NuFace is a device that has been created by Carol Cole Cosmetics. Carol Cole has been in business since 2000. The company was founded by its namesake, Carol Cole, who is a licensed esthetician and has been in the industry since 1983. Carol Cole Cosmetics produces several lines of skin care products, but for the purposes of this article we are focusing solely on the NuFace system. Unlike many products, the NuFace system is actually based on a device that delivers electricity to the skin, and this is supplemented by several other products.
The NuFace Facial Toning System includes:
The NuFace Device: This is a micro current device that uses low level currents delivered in pulses to “lift and tone” the face and body.
The Dermal Gel: This gel is to be used while using the NuFace device. The product is made up of purified water, 1,2-propanediol, carboxylate polymer, citrate salt, FD and C Blue #1.
The Optomizing Mist: This is to be used just after using the NuFace device. Contains 5% Hyaluronic Acid and 40% Aloe Vera. The other listed ingredients are: Deionized Water, Rosemary, Chamomile, Glycerin, Sorbitol (skin tightening complex) Sodium PCA (moisturizer), Allantoin (healing properties), L-Ascorbic acid, Polysorbate 20 (conditioning agent) , Fragrance, Panthenol, Algae extract, Phenoxyethanol.
- This product has the approval of the FDA.
- The system looks easy to use. The website includes an instructional video for you to watch, as well as one that is shipped with your products.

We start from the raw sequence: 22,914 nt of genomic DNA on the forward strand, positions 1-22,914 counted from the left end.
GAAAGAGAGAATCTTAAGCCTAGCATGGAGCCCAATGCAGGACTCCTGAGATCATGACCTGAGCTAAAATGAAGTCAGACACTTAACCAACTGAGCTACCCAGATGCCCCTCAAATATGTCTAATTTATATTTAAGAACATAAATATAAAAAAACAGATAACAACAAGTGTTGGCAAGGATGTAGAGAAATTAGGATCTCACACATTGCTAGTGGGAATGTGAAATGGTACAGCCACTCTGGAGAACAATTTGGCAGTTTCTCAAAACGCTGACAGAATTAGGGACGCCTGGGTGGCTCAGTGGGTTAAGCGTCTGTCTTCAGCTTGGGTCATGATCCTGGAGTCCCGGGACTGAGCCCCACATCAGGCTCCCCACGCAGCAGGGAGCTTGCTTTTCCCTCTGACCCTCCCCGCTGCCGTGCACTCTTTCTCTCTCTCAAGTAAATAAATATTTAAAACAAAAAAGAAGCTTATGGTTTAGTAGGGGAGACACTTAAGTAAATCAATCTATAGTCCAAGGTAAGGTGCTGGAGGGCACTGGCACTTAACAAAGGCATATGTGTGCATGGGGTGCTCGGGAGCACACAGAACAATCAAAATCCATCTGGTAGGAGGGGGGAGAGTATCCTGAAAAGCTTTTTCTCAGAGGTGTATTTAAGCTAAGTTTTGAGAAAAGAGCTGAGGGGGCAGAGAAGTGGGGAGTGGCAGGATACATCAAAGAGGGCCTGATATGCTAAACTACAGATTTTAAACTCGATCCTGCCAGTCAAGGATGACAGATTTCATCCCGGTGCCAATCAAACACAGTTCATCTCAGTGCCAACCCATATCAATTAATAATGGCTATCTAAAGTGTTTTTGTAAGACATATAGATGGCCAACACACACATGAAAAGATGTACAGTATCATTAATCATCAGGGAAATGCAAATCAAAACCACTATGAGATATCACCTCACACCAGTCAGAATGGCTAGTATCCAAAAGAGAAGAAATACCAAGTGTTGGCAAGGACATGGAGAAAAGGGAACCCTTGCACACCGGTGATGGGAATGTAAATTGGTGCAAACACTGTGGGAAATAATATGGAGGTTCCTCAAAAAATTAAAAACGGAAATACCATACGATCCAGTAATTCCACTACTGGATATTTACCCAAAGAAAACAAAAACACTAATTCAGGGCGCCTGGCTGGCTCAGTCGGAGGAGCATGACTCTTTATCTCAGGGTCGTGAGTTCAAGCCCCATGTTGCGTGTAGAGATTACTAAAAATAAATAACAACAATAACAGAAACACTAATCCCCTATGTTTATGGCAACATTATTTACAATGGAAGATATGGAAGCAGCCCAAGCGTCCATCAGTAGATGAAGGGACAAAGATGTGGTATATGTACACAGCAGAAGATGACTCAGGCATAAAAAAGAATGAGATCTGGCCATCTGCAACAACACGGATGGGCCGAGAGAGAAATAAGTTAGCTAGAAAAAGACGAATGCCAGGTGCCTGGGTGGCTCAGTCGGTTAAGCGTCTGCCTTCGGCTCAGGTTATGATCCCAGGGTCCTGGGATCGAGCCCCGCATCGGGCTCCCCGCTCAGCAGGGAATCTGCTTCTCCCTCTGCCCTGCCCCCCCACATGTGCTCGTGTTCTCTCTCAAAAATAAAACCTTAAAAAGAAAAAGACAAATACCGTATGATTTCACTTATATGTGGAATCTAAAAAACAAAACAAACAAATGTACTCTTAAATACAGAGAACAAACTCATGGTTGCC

- The NuFace device itself has a one year warranty. So, if anything isn’t working right or you are sent a defective unit, they will replace it.
- The system itself costs over $300. This is expensive for what is considered the essentials. You can buy the items separately if you like, but it isn’t recommended.
- There isn’t a lot of clinical research available. We aren’t sure if there’s been much, but nothing is listed on the website.
- It seems as if you will have to use the NuFace system very frequently to keep up results.
The Bottom Line
The Micro current technology used by NuFace seems to be a hot ticket these days. With a lot of magazines and press putting ads in their pages, it seems to be the new thing. Who knows? $300 is a lot of money to spend on a fad though. So we’d like to see some clinical trials and long-term studies that NuFace really does its job. Similar electricity-based wrinkle fighting system have been popular in Europe since the 80’s, but there is little proof of effectiveness associated with these products. We do like the ease of the system: there isn’t a ton of things to put on your face, just be ready to hand over a chunk of change.